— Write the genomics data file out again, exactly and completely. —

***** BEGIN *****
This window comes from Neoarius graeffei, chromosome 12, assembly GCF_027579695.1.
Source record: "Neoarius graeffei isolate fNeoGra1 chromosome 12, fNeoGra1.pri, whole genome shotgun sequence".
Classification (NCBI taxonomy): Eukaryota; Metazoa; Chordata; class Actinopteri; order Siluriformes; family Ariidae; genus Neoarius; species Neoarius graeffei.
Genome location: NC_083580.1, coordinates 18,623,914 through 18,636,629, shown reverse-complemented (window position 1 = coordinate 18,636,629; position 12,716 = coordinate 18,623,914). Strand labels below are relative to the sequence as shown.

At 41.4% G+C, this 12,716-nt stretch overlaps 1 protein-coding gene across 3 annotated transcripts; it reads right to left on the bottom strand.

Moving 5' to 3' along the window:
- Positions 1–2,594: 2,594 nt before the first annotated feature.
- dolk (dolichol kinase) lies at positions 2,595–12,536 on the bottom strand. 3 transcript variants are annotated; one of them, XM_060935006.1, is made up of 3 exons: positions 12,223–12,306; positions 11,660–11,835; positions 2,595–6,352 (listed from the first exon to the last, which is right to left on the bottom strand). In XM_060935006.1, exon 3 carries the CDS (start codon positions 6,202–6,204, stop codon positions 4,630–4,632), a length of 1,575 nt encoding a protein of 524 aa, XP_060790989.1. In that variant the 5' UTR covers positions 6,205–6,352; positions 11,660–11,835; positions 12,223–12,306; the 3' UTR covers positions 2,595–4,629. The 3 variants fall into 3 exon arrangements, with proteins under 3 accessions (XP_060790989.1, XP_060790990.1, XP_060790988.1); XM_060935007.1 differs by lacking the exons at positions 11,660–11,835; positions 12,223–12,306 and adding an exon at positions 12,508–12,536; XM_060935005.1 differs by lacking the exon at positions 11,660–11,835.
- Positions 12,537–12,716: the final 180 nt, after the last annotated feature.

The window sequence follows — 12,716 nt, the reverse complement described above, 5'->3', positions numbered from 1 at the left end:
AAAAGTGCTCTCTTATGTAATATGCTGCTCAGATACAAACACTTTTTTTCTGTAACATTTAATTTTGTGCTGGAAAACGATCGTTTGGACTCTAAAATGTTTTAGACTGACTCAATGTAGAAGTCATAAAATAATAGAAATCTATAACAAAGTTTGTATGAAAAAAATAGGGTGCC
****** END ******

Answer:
This window comes from Neoarius graeffei, chromosome 12, assembly GCF_027579695.1.
Source record: "Neoarius graeffei isolate fNeoGra1 chromosome 12, fNeoGra1.pri, whole genome shotgun sequence".
Classification (NCBI taxonomy): Eukaryota; Metazoa; Chordata; class Actinopteri; order Siluriformes; family Ariidae; genus Neoarius; species Neoarius graeffei.
Genome location: NC_083580.1, coordinates 18,623,914 through 18,636,629, shown reverse-complemented (window position 1 = coordinate 18,636,629; position 12,716 = coordinate 18,623,914). Strand labels below are relative to the sequence as shown.

At 41.4% G+C, this 12,716-nt stretch overlaps 1 protein-coding gene across 3 annotated transcripts; it reads right to left on the bottom strand.

Moving 5' to 3' along the window:
- Positions 1–2,594: 2,594 nt before the first annotated feature.
- dolk (dolichol kinase) lies at positions 2,595–12,536 on the bottom strand. 3 transcript variants are annotated; one of them, XM_060935006.1, is made up of 3 exons: positions 12,223–12,306; positions 11,660–11,835; positions 2,595–6,352 (listed from the first exon to the last, which is right to left on the bottom strand). In XM_060935006.1, exon 3 carries the CDS (start codon positions 6,202–6,204, stop codon positions 4,630–4,632), a length of 1,575 nt encoding a protein of 524 aa, XP_060790989.1. In that variant the 5' UTR covers positions 6,205–6,352; positions 11,660–11,835; positions 12,223–12,306; the 3' UTR covers positions 2,595–4,629. The 3 variants fall into 3 exon arrangements, with proteins under 3 accessions (XP_060790989.1, XP_060790990.1, XP_060790988.1); XM_060935007.1 differs by lacking the exons at positions 11,660–11,835; positions 12,223–12,306 and adding an exon at positions 12,508–12,536; XM_060935005.1 differs by lacking the exon at positions 11,660–11,835.
- Positions 12,537–12,716: the final 180 nt, after the last annotated feature.

The window sequence follows — 12,716 nt, the reverse complement described above, 5'->3', positions numbered from 1 at the left end:
AAAAGTGCTCTCTTATGTAATATGCTGCTCAGATACAAACACTTTTTTTCTGTAACATTTAATTTTGTGCTGGAAAACGATCGTTTGGACTCTAAAATGTTTTAGACTGACTCAATGTAGAAGTCATAAAATAATAGAAATCTATAACAAAGTTTGTATGAAAAAAATAGGGTGCC